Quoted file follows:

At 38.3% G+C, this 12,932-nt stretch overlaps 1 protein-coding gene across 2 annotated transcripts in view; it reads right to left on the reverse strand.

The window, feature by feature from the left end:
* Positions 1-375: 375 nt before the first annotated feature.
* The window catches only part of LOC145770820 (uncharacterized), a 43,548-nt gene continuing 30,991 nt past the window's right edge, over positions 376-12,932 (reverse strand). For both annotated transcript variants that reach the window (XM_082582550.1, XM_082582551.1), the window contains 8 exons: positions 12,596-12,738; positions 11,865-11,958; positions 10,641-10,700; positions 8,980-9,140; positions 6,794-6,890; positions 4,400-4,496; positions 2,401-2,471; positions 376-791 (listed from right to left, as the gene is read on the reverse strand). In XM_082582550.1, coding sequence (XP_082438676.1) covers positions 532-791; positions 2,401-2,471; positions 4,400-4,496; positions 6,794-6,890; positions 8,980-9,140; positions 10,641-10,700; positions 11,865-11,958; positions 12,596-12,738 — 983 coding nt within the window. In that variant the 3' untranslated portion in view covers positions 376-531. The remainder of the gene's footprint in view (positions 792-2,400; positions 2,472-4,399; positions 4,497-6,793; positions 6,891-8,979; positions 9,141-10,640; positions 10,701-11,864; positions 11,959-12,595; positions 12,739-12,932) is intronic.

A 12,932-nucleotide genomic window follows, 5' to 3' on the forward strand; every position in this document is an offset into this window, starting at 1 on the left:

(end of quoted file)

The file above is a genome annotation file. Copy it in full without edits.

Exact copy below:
At 38.3% G+C, this 12,932-nt stretch overlaps 1 protein-coding gene across 2 annotated transcripts in view; it reads right to left on the reverse strand.

The window, feature by feature from the left end:
* Positions 1-375: 375 nt before the first annotated feature.
* The window catches only part of LOC145770820 (uncharacterized), a 43,548-nt gene continuing 30,991 nt past the window's right edge, over positions 376-12,932 (reverse strand). For both annotated transcript variants that reach the window (XM_082582550.1, XM_082582551.1), the window contains 8 exons: positions 12,596-12,738; positions 11,865-11,958; positions 10,641-10,700; positions 8,980-9,140; positions 6,794-6,890; positions 4,400-4,496; positions 2,401-2,471; positions 376-791 (listed from right to left, as the gene is read on the reverse strand). In XM_082582550.1, coding sequence (XP_082438676.1) covers positions 532-791; positions 2,401-2,471; positions 4,400-4,496; positions 6,794-6,890; positions 8,980-9,140; positions 10,641-10,700; positions 11,865-11,958; positions 12,596-12,738 — 983 coding nt within the window. In that variant the 3' untranslated portion in view covers positions 376-531. The remainder of the gene's footprint in view (positions 792-2,400; positions 2,472-4,399; positions 4,497-6,793; positions 6,891-8,979; positions 9,141-10,640; positions 10,701-11,864; positions 11,959-12,595; positions 12,739-12,932) is intronic.

A 12,932-nucleotide genomic window follows, 5' to 3' on the forward strand; every position in this document is an offset into this window, starting at 1 on the left: